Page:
By Hae Koo Kim/CIMMYT
A new pocket-sized sensor could bring precision agriculture within reach of smallholder farmers in Ethiopia. Precision agriculture uses data from high-tech observations to assess and address crop variability and help farmers to employ their resources more effectively.
Crop performance readings from satellite or sensor-based technologies are used to “do the right thing, at the right place, at the right time.” Marketed by Trimble since August 2012, the GreenSeeker handheld crop sensor reads near-infrared and red light reflected from plants to measure photosynthesis rates and crop vigor. When used with the normalized difference vegetation index (NDVI), the readings can help farmers decide exactly how much nitrogen fertilizer to apply to get the best yields.
This is especially important in Ethiopia whose soils – like those in many parts of Africa – typically lack nitrogen, a highly mobile element whose availability is affected by rainfall and soil characteristics. At a cost of about US $500, the sensor could make precision agriculture affordable for farmers in Ethiopia. It does not have the accuracy of bigger sensors, but is less expensive and better adapted to smallholder circumstances.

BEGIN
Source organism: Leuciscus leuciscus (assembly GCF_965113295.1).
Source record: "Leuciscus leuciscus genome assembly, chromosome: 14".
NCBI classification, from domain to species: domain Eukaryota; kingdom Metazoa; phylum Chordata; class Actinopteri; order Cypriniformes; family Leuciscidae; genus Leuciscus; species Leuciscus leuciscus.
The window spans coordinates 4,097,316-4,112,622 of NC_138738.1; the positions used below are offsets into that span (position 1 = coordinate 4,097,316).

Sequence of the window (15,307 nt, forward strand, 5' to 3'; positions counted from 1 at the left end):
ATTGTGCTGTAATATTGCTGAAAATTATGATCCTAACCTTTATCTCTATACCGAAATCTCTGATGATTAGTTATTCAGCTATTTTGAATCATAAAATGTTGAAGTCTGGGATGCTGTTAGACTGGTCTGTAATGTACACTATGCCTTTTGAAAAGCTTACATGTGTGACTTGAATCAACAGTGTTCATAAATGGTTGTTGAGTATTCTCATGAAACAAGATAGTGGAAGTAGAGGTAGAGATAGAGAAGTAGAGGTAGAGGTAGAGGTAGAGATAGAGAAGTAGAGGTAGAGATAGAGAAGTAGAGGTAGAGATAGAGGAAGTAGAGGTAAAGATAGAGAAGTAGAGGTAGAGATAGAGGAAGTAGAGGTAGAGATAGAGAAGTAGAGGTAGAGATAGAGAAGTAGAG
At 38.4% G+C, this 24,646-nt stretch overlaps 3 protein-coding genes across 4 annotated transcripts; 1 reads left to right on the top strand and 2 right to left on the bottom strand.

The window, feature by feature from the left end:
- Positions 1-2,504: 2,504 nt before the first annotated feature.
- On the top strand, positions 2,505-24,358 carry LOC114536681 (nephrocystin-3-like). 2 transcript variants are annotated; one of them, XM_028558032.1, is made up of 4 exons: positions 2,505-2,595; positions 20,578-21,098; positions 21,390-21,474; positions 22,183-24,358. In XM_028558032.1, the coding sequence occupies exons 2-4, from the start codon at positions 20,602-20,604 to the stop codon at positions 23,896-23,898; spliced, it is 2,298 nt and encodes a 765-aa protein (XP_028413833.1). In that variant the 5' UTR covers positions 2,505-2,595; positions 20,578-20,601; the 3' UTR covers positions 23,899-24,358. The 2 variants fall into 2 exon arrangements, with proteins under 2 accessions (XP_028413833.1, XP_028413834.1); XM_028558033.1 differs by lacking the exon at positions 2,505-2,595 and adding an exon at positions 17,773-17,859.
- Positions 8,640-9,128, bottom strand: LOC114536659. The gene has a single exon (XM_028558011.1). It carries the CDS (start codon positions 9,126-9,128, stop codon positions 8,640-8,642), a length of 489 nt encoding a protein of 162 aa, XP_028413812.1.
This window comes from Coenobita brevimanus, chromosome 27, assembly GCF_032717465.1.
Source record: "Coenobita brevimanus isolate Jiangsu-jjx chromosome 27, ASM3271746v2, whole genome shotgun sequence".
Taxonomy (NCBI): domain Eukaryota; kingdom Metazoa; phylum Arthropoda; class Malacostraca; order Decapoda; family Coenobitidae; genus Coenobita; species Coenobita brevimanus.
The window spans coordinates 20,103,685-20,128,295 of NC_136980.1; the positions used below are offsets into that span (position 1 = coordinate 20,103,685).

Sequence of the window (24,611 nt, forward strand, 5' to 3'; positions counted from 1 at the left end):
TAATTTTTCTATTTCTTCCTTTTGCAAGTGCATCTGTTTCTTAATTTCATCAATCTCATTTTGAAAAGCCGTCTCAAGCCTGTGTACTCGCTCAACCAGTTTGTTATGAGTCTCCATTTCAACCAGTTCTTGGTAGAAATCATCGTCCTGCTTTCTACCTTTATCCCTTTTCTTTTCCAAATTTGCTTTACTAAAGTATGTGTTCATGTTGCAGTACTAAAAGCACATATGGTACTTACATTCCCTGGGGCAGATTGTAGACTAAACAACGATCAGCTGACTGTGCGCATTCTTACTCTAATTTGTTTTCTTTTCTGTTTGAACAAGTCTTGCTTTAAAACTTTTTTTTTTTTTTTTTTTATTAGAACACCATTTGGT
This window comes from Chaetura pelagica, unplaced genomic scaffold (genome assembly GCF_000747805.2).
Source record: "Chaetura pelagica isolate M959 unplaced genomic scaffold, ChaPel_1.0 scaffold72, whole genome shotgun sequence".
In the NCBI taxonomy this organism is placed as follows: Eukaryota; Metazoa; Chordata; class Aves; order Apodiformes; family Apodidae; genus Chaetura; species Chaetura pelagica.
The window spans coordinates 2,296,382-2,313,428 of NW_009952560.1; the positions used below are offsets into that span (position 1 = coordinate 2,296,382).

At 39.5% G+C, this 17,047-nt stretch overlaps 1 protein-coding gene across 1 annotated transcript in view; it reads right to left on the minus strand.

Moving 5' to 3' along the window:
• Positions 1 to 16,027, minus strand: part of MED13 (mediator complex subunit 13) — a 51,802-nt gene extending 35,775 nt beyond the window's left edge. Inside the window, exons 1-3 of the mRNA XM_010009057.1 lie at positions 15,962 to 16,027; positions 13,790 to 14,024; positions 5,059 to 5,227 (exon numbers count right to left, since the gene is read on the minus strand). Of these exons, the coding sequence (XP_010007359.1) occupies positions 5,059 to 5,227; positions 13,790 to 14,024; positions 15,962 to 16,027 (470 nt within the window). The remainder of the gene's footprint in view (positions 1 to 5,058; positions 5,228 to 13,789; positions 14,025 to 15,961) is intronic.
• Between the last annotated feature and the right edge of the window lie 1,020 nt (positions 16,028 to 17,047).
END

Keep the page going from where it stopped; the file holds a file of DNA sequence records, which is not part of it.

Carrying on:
Because most countries in Sub-Saharan Africa import fertilizer, this input is relatively expensive. On average, farmers in the region apply only 9 kg/ha of nitrogen fertilizer, compared to an average 100 kg/ha in South Asia or more than 70 kg/ha in Latin America. This greatly limits their crop yields. When farmers do apply fertilizer, most follow broadly-targeted application rates recommended by extension agents, rather than site- or season-specific rates that would make the best use of this costly input to raise crop yields. CIMMYT agronomists with the Nutritious Maize for Africa (NuME) project, funded by the Department of Foreign Affairs, Trade and Development (DFATD, formerly CIDA) of Canada, have introduced handheld sensors in Ethiopia and are testing them with agronomists Tesfa Bogale and Feyera Merga, from the Ethiopian Institute of Agricultural Research (EIAR), and Ph.D. student Tolera Abera.